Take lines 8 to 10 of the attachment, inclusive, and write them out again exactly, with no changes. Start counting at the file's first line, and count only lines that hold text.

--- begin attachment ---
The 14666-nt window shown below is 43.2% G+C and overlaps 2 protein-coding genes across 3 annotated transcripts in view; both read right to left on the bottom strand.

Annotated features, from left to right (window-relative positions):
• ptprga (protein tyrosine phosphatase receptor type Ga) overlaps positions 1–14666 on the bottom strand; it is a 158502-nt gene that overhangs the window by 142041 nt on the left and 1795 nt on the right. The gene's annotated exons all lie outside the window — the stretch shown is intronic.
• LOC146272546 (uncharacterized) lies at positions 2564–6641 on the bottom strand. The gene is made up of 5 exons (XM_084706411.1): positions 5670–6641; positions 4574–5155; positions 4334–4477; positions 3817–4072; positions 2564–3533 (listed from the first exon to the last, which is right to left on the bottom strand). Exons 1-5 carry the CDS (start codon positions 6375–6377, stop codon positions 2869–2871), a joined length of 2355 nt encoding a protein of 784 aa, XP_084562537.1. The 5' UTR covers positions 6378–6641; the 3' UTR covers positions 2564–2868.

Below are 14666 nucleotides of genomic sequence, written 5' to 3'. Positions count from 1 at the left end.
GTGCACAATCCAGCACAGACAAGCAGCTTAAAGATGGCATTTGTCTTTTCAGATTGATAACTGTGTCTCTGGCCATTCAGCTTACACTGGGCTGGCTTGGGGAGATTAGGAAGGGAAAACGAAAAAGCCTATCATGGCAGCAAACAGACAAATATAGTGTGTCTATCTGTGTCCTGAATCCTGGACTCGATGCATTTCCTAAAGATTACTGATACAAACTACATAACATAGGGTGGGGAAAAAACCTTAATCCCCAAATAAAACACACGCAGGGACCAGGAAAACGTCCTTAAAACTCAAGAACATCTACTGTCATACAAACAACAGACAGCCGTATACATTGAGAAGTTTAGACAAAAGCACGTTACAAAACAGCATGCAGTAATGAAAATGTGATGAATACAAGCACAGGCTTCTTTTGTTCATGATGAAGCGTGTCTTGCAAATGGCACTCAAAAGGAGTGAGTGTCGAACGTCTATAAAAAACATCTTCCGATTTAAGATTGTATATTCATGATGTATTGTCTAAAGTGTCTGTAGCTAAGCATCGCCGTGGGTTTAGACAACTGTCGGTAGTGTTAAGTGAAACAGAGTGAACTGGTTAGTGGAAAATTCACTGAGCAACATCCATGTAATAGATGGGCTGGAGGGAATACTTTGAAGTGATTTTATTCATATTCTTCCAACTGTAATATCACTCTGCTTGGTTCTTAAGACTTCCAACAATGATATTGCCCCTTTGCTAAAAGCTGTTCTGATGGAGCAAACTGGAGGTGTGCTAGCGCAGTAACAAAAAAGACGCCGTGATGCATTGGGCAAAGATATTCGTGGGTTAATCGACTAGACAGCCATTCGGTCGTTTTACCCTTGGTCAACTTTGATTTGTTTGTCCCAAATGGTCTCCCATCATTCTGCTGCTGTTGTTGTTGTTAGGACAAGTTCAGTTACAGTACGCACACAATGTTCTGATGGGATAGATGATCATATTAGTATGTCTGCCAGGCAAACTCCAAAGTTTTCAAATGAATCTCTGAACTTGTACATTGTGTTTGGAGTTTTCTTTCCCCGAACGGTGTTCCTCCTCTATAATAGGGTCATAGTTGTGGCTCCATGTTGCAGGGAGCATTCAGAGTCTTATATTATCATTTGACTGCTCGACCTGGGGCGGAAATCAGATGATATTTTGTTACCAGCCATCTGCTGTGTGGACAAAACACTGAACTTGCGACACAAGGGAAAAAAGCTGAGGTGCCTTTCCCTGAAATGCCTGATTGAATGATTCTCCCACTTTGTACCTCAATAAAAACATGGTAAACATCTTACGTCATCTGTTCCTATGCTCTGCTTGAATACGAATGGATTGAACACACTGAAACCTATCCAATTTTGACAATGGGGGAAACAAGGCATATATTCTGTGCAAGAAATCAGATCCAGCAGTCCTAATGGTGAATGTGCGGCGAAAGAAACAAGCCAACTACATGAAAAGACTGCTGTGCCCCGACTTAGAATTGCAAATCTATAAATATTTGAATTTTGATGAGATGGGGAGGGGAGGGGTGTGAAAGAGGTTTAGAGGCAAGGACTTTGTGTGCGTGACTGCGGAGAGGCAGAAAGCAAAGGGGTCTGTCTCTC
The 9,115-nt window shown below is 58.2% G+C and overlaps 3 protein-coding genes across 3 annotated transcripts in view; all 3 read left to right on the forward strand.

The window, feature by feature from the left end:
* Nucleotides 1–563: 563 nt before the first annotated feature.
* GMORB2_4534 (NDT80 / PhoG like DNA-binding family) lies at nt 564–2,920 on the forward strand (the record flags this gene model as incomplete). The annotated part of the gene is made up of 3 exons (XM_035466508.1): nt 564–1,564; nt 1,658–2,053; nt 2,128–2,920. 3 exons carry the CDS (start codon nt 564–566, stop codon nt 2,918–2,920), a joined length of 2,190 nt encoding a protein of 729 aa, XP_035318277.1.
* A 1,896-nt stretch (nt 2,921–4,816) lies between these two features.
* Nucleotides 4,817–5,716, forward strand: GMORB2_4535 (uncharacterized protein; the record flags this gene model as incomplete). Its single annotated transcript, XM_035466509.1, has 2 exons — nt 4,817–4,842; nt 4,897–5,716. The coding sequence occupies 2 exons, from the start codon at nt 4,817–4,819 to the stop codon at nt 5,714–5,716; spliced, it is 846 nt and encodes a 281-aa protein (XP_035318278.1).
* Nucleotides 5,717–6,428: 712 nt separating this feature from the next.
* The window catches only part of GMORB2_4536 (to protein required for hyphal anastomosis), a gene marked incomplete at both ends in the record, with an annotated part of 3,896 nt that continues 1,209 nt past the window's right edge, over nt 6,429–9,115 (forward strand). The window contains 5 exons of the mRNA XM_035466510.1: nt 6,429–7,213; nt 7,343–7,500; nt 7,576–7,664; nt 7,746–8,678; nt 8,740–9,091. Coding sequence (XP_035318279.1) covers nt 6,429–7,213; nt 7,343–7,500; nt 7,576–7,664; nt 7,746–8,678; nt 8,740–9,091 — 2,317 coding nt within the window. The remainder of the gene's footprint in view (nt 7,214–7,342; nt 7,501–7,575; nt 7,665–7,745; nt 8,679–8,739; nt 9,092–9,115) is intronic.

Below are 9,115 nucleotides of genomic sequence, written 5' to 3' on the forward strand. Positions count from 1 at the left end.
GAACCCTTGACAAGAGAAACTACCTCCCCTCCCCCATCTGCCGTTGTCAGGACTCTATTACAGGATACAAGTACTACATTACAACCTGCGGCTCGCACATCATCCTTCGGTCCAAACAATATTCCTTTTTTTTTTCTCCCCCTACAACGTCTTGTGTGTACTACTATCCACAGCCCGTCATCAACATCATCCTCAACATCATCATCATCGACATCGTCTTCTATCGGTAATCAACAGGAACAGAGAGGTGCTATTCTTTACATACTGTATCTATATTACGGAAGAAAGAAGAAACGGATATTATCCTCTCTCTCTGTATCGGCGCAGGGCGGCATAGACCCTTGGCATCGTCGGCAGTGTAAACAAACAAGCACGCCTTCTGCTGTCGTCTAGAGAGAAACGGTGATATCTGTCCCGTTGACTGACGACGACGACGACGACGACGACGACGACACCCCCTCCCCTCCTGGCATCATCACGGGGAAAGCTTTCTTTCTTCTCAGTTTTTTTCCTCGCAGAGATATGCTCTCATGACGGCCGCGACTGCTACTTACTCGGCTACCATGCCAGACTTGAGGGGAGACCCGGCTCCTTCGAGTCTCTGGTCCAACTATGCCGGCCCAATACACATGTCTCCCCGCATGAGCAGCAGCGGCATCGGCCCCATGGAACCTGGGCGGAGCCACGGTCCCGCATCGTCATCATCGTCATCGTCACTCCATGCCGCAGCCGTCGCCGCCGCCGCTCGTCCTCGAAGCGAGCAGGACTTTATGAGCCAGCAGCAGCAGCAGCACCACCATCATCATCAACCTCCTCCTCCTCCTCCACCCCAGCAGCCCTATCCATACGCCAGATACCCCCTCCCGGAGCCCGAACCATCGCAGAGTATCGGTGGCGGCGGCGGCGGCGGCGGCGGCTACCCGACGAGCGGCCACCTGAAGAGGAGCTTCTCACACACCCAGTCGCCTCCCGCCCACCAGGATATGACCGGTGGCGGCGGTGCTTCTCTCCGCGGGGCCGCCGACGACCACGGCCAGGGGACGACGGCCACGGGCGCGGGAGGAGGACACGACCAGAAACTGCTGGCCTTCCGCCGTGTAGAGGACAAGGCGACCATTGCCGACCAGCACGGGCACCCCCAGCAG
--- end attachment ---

The window, feature by feature from the left end:
* Nucleotides 1–563: 563 nt before the first annotated feature.
* GMORB2_4534 (NDT80 / PhoG like DNA-binding family) lies at nt 564–2,920 on the forward strand (the record flags this gene model as incomplete). The annotated part of the gene is made up of 3 exons (XM_035466508.1): nt 564–1,564; nt 1,658–2,053; nt 2,128–2,920. 3 exons carry the CDS (start codon nt 564–566, stop codon nt 2,918–2,920), a joined length of 2,190 nt encoding a protein of 729 aa, XP_035318277.1.